“It’s my cave. A place to meditate. To think. To write,” he replied. He told me he’d excavated the cave over a period of months, using a crowbar to loosen the rocks and hardened clay.
He became quiet and still, basking in the dappled sunlight that filtered through countless, trembling leaves. He seemed to draw energy from the natural landscape, tending his soul and feeding his imagination. Or maybe he garnered strength, not from the landscape, but from his inner core. From solitude itself. I wondered if this was the same connection Francek felt to other higher, colder and wilder mountain places where he spent so much of his life. I tried to imagine Francek high on the South Face of Lhotse in 1981, battling avalanches and gravity and a lack of oxygen, drawing on that elusive, inexplicable calmness he seems uniquely to possess.
FRANCEK WAS BORN IN 1955 in the Styrian region of Slovenia. The area had suffered from Nazi occupation and Allied bombing during the Second World War. It was still recovering from the purges of the post-war years when the new communist regime solidified its power. Nearby, mass graves were filled with the bodies of citizens suspected of collaboration with the Germans or of anti-communist activities.
His mother cleaned buildings at a nearby factory and his father found odd jobs as a handyman. “There was no kind of work my father would not undertake,” Francek told me. “Everything was done by hand. Our foundation consisted of hard work: chopping wood, mixing cement, digging in the fields.” By age twelve, Francek was scampering up lofty scaffoldings with his father to help repair church steeples.
Francek began scrambling and bouldering on the small cliffs amid the nearby hills, and he soon learned how to use the smallest protuberances for his hands and feet in this exciting new realm. After he joined the local alpine club, he became one of the first Slovenians to train specifically for climbing. Fear was his original motivation. Alpine routes in Slovenia’s Julian Alps are infamously long, steep and meandering, with loose rock and stupendous exposure. To prepare himself, he scampered over fences and stone walls. He lifted weights and ran. While waiting for the bus, he’d contract his calves and thighs until the pain became unbearable.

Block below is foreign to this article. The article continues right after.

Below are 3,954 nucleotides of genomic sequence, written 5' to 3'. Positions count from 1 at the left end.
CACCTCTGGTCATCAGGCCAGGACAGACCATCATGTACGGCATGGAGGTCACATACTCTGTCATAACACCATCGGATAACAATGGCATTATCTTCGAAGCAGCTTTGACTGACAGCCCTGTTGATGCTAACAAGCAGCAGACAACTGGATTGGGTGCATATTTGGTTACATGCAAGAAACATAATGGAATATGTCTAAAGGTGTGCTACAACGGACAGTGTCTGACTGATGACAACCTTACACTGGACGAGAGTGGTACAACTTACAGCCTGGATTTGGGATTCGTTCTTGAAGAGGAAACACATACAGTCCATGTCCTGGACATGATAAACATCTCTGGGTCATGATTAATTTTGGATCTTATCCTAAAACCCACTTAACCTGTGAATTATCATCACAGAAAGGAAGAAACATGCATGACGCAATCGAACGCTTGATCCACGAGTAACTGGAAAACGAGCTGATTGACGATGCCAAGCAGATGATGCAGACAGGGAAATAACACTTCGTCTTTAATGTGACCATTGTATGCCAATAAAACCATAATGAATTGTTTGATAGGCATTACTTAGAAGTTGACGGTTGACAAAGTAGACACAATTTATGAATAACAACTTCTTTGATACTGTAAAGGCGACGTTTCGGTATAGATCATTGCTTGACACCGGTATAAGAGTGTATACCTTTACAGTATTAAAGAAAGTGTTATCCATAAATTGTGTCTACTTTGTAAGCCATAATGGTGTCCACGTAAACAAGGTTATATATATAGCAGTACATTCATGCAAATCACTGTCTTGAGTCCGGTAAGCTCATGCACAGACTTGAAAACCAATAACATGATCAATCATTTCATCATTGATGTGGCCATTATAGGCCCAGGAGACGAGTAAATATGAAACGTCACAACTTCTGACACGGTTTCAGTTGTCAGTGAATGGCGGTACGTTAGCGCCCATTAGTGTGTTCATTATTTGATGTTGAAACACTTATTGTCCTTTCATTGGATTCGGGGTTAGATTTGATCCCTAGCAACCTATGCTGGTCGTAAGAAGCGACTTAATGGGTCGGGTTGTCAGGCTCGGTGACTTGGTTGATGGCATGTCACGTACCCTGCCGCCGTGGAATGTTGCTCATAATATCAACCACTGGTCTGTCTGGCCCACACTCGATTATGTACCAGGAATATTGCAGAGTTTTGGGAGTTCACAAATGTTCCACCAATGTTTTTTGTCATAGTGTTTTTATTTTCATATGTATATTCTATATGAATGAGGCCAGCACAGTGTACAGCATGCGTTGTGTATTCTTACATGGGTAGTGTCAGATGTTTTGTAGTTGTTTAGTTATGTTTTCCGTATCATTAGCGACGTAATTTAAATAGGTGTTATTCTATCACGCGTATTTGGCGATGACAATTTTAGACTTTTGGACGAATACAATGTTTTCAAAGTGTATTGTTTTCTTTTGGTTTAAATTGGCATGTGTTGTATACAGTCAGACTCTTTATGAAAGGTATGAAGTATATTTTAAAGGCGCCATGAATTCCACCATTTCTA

But his favorite training exercise was scrambling up a brick wall outside the local spa. One day, when Francek was partway up, a tall, fair-skinned soldier with a Serbo-Croatian accent approached him. “What are you doing?” he demanded.
“You can see what I’m doing,” Francek called down. Although Yugoslavian, the soldier was clearly from a southern republic–and there was little affection between the neighboring regions.
The soldier scowled. “Get down off that wall, now.”
Francek reached for a good handhold.
“I said get down!” the soldier yelled.
Francek stayed motionless.
The soldier opened his holster, fumbled with his heavy weapon, and then aimed it at the disobedient climber.
Francek stared down. Was this guy seriously going to shoot him? “My anger brought me into this dangerous game but in every game there is a competition of strength. One of the competitors always loses the game,” he later reflected in his memoir, Ozarjeni Kamen. Francek inched higher. When he glanced below him, the soldier had retreated a few steps. Francek had won.